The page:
• Talking of bass (not that I have a problem or anything), a friend of mine over in south east Ireland emailed me the other day to give me a report of some more good fish they have nailed recently. Patrick and Cian had a number of fish, with one he estimated around 9 to 10lbs. That's another awesome bass for these guys. Honestly, I don't know how much longer I can take NOT living over there.
  • I have put a bunch of photos up here from a Trout Fisherman shoot I did the other day with Nick Hart - the weather remained nearly perfect all day (perfect for me and my photos, perhaps not so perfect for the actual fishing), but the fish did not really switch on right until the end. When we are shooting a fishing feature, if no fish are caught then it's a day we can't use, so this puts a lot of pressure on Nick. But he can live with it !! Not that I ever remind him of the stakes during a shoot or anything like that. Nice one.

  • I am spending the long weekend with my family, no fishing for me this time. Please catch a few for me and have a complete blast doing so. I have a feeling that this year might just be a decent one, there seem to be plenty of reports of pockets of good fish around. The launce are turning up on the reefs down here off Plymouth, and the pollack are feeding hard. This is such a fantastic way to go boat fishing - light gear, shallower water, fresh, scrappy fish, a perfect day out. Get hold of one of Plymouth's best charter skippers right here - Malcolm always works his socks off to give his clients a great day out and I can not recommend him highly enough.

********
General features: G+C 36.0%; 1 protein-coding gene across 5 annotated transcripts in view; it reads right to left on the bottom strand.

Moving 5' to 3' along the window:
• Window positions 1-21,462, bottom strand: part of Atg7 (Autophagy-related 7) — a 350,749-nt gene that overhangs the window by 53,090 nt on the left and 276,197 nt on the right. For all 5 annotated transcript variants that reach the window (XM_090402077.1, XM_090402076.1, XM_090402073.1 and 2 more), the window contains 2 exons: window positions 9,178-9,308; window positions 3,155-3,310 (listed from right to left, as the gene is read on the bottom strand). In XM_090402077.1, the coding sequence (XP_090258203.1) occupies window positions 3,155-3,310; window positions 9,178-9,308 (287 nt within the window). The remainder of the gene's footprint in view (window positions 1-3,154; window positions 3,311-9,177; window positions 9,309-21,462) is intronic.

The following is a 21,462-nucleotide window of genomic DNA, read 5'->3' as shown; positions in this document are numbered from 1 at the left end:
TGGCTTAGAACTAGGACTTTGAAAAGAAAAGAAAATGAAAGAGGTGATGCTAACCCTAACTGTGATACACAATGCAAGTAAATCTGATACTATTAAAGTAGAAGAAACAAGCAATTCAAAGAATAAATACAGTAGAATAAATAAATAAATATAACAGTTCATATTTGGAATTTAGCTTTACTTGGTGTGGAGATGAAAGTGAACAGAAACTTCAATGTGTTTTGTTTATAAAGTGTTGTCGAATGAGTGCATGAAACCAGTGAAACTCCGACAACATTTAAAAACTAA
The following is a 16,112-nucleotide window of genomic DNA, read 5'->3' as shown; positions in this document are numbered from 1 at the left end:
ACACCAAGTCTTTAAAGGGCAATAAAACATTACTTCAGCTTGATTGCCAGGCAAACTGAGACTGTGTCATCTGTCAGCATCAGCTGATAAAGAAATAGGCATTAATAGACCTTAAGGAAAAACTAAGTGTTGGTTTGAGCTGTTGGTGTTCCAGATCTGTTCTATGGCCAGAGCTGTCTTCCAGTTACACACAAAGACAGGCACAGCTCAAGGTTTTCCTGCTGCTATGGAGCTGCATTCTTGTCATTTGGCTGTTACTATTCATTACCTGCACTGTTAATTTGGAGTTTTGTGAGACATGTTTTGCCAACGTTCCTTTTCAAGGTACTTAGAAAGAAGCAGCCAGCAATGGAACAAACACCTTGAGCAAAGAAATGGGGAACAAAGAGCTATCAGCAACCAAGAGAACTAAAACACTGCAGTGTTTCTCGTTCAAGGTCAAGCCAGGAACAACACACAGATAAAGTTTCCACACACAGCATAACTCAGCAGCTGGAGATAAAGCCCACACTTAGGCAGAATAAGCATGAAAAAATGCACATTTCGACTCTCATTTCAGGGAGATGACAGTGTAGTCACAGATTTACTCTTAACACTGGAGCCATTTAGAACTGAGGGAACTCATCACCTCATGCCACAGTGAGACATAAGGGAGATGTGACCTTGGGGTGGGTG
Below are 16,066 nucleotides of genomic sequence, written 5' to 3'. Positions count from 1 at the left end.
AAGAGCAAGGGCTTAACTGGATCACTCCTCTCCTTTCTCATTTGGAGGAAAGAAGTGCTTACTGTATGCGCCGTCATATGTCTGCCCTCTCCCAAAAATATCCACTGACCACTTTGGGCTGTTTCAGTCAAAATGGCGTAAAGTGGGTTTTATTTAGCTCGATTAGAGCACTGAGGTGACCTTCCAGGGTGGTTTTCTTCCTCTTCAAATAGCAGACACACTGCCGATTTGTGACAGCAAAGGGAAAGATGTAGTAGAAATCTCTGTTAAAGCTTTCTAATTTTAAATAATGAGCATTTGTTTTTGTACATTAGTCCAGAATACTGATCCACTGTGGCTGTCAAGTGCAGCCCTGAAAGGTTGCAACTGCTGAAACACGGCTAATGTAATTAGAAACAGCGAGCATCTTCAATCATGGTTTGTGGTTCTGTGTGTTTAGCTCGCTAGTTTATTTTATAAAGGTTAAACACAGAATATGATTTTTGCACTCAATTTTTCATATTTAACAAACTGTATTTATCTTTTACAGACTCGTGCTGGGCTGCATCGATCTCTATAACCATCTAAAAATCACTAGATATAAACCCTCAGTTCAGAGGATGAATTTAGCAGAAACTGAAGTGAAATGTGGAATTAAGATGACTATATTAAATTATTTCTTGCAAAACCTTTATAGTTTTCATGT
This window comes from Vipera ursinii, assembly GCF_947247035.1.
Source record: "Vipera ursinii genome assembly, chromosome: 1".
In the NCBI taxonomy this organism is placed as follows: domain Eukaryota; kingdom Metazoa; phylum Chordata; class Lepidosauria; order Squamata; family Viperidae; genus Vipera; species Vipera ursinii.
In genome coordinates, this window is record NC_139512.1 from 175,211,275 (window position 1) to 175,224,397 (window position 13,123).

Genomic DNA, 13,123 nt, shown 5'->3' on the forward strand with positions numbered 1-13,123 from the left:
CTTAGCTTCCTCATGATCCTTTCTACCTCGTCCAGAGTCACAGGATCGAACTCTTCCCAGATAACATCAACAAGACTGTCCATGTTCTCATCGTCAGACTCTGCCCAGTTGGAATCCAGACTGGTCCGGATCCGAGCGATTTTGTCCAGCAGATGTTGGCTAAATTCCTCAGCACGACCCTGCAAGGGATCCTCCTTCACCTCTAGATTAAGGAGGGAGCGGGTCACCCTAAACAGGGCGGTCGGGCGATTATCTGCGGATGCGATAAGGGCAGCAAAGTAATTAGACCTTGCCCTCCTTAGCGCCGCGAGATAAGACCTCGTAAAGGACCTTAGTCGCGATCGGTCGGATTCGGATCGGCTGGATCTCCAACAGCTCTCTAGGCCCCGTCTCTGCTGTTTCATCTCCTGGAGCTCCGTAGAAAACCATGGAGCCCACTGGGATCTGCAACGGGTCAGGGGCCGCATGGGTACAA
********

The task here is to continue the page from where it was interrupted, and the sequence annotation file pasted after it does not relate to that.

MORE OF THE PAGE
Monday, 6 April 2009

Live sandeels - is there a better bass bait ?

  • I would be fascinated to know exactly what the overall most successful bass bait of all time is - I am sure this kind of thing can never be proven one way or the other, but live sandeel has to to figure right up there. Going out with the guys from Premier Baits on Friday was a real eye opener as to how a professional outfit goes about getting sandeels from the sea to the customer in an enticingly wriggly state. As you can see in the photo above, the day started off with a some really thick fog, but this quickly broke to give a stunning morning.
  • There is no other way to harvest sandeels for bait than good old fashioned back breaking work. There's me tripping up all over the boat as I try and nail the shots, doing all I can not to get in the way, and the guys kept on smiling at yet another "hold it there for a second" or "hang on, can I get in here" from me, the photographer. It's St. Ives you can see in the background.
  • If you want to get hold of some of the finest live sandeels you are ever going to see, you need to get yourself down to Hayle in Cornwall and see the guys from Premier Baits. Call Dave Dunstan on 01209 217062 or 07770 688207, or call Saul Astrinsky on 01736 796234 or 07779 316756 - they will also go out of their way to help you with advice on setting up proper tanks at home to store large quantities of live eels. They are getting some very good sandeels at the moment, and weather allowing, you will be able to buy eels off them until at least mid-October. Bass beware !!